Councillor Dunn proposed deferring to the 2020 budget three of the 13 new hires recommended: a supervisor for Records Management and Archival Services, a GIS specialist, and a coach and truck technician.

In each case staff (including Clerk Cathie Ritchie, CAO Taylor and Director of Public Works Bryan Robinson) convincingly explained the need for the additional staff and a number of councillors attested to the value of the services that  would be provided. Among the points made: the records management work is a legislated requirement and the archival work also supports “external partners,” such as the library; there is significant demand from the public and city staff for the spatial and visual work of the GIS specialist; not hiring the coach and truck technician would mean a $40,000 net increase for contracted services. All three motions to defer were defeated and the hires were retained in the budget.

The deliberations on decision units resulted in four additions to the budget:

*The Community Improvement Plan received an infusion of $100,000. Some of the funding for this program has been available only to the four communities that have completed Downtown Revitalization programs (Coboconk-Norland, Lindsay, Fenelon Falls, and Omemee). And in approving the additional funding the stipulation was made that the money be for City-wide use and not restricted to the four communities.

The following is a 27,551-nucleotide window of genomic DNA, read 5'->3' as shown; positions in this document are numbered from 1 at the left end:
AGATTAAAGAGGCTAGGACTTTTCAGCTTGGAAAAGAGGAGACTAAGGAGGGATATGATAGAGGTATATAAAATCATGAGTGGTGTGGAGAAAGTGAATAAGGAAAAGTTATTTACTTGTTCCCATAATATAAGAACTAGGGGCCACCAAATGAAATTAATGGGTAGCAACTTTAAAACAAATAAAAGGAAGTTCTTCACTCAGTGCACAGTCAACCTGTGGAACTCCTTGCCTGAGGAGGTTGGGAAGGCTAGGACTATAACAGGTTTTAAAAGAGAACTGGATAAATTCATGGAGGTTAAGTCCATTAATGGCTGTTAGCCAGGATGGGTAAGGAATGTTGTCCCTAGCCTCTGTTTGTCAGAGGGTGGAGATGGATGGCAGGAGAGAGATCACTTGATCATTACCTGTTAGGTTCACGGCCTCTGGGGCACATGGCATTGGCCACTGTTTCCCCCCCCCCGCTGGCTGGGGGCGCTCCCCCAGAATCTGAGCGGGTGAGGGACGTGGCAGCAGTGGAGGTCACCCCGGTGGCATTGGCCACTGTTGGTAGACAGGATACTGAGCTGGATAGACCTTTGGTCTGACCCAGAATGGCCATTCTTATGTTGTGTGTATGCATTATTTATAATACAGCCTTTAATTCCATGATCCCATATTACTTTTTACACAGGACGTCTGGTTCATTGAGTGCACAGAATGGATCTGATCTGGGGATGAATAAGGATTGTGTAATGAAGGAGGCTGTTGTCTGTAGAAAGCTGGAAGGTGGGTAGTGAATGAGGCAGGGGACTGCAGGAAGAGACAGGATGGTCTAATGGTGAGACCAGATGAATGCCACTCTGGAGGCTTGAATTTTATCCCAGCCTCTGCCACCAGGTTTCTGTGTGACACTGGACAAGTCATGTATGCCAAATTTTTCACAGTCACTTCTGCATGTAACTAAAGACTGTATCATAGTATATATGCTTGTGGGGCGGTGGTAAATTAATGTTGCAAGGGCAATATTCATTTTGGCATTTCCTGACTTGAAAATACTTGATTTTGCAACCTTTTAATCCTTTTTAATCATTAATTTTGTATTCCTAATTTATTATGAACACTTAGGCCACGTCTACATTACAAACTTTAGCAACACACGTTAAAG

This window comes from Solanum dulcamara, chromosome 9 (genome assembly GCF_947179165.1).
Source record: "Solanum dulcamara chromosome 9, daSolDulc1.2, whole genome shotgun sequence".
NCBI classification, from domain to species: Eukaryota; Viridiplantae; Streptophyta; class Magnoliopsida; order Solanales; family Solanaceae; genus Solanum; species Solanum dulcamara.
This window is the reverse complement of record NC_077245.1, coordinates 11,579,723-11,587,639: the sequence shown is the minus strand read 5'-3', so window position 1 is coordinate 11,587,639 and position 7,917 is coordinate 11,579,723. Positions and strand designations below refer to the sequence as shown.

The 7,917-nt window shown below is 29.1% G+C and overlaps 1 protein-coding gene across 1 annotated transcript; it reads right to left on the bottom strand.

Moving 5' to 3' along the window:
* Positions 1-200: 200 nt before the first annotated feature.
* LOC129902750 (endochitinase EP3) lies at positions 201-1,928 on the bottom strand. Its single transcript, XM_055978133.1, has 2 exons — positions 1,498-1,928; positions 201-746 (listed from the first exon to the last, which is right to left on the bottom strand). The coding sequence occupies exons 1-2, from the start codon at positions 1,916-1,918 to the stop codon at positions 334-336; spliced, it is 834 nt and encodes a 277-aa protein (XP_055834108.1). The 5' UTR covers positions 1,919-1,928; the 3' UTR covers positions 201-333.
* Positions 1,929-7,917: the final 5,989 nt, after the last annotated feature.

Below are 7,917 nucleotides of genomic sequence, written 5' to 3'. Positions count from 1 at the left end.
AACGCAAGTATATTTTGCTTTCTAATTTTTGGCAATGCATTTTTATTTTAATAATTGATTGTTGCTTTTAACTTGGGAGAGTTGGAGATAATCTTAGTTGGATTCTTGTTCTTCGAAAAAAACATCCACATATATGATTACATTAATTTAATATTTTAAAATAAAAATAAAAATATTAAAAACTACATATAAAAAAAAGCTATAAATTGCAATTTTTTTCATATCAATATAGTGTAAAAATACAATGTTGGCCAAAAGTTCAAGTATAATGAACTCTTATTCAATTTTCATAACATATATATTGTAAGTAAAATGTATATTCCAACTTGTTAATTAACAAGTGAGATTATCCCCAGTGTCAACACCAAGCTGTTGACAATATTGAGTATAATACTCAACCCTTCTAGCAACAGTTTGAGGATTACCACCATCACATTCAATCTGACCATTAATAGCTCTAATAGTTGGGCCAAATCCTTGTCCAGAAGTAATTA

*A grant of $36,000 for development and delivery of a Family Physician Professional Development program Grant Programs for Medical Services was approved, with the money taken from the contingency reserve. Director of Human Services Rod Sutherland explained that this was a useful service to physicians, who would otherwise need to travel to Toronto or elsewhere and that the professional development would “build capacity.”

*A three-month pilot project to have paramedics provide support for particularly vulnerable seniors returning home from hospital received $25,000. Paramedic Services had pitched the idea to the Central East LHIN and been turned down.  (For context and details on the project, read this Advocate story).  

*It was Yeo who had one final matter to tidy up. He requested, and council gave approval for, $12,000 for the purchase of garbage cans to be strategically placed to help eliminate litter.